On board the Humanity 1 there were people with clear signs of torture. No passengers were seriously sick or injured but many needed medical treatment | Photo: TWITTER/SOS HUMANITY
On board the Humanity 1 there were people with clear signs of torture. No passengers were seriously sick or injured but many needed medical treatment | Photo: TWITTER/SOS HUMANITY

Some of the 261 migrants who reached the Puglia port city of Bari on Sunday, December 11, were in poor health and needed to be hospitalized. A nurse on board the rescue vessel Humanity 1 said a few passengers rescued off Libya's coast were in "terrible medical conditions".

Four adults were hospitalized at the Policlinico hospital, and several children are being treated at the pediatric hospital Giovanni XXII in Bari, including "two unaccompanied sisters aged 11 and 15 who were strongly dehydrated and anemic, then a 15-year-old boy with scabies, a two-year-old with severe bronchitis and another of the same age for injuries and other problems," the local health authortity said. The two-year-olds were hospitalized along with their mothers.

The director general of Bari's Policlinico hospital, Giovanni Migliore, thanked the local "health authority and all operators working tirelessly" to provide assistance. He praised the "great coordination" of emergency 118 operators "and of ER doctors and operators who organized everything to better deal with the emergency."

He thanked in particular "doctors, nurses and operators of the children's hospital who, first at the port, and then in the ER showed not only great professionality in carrying out in just a few hours check-ups on the many minors on board the ship, but also great humanity by guaranteeing a warm welcome to the little refugees who reached Bari," he concluded.

Also read: Two evacuations from Geo Barents after baby born at sea

Happiness upon arrival after torture endured in Libya

Upon learning that they were about to land, migrants "were so happy and thanked us," said Maria, one of the nurses on board the Humanity 1 vessel.

"They were happy to know that there are people in this world who can take care of them."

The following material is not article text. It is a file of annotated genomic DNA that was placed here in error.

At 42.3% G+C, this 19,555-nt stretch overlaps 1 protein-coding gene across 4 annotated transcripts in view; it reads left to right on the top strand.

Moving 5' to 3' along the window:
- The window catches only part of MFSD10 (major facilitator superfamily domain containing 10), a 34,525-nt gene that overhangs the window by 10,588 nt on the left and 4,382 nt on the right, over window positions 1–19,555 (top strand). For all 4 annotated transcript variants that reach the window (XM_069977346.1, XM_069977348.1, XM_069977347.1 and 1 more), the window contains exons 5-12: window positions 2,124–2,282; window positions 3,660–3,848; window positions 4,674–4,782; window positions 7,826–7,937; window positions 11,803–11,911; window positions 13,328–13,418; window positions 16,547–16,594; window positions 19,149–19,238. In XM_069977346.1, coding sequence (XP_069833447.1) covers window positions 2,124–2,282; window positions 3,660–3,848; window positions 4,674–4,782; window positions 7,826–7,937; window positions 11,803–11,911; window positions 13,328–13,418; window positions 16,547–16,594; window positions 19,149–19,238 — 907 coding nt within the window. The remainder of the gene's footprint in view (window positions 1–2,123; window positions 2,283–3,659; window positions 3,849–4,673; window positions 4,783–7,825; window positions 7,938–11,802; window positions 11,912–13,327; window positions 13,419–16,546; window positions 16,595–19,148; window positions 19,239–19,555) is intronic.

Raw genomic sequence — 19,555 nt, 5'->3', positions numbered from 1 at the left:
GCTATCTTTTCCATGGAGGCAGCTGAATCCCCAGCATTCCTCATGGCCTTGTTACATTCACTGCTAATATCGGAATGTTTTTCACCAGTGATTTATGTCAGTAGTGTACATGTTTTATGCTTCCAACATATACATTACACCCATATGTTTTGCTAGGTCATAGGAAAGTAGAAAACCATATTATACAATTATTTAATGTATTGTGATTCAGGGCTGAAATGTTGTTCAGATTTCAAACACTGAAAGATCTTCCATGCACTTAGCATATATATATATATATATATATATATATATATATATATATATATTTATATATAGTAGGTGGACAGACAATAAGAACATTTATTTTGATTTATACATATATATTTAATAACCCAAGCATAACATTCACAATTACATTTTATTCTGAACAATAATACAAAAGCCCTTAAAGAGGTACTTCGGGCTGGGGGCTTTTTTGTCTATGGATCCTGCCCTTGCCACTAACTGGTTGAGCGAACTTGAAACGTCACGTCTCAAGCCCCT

She went on to say that the "medical conditions of people on board were terrible, I don't know how to describe them."

The nurse explained that all passengers had been in Libya and bore "signs of torture", including "stab wounds, burns from cigarettes, broken ribs due to repeated beatings, signs of sexual abuse," she noted.

"Three women were pregnant," including one who needed antibiotics due to complications. "We also had a case of malnourishment and dehydration because in prisons in Libya these people are treated in an inhuman way, left for days without water and food.

"We needed to drip-feed many of them," the nurse said, adding that the "psychological distress and trauma" suffered by passengers were significant. Bianca, a psychologist on board, explained that "many still sleep with their eyes open because they suffered constant violence, day and night, for months."

Men were also raped and gang raped, "including with firearms, just to take away their dignity," she said.

"I think witnessing a child thank you for a bottle of water is the most beautiful and at the same time the most horrible thing in the world as a child's heartfelt thanks because he is thirsty I think shows social inadequacy," she concluded.

Health plan organized by local ASL health authority in Bari

Before the Humanity 1 arrived, Bari's local health authority ASL announced it was ready with an assistance plan on three levels: the first, more in general, consisted in an alert for hospitals to be ready to treat frail passengers or those in poor condition; the second, more specifically, consisted in dispatching two ambulances of the 118 emergency service, including one with doctors to treat passengers upon landing, in case they had diseases, injuries or other situations requiring emergency medical treatment; the third for Covid testing, in coordination with the local department of prevention, in cooperation with the offices of maritime, air and border health USMAF and the Italian Red Cross.

Bari's Policlinico hospital also provided medical staff dedicated to treating potential emergencies. Finally, the civil protection agency provided technical and logistical support by giving protective equipment including gloves and masks, water and basic necessities.


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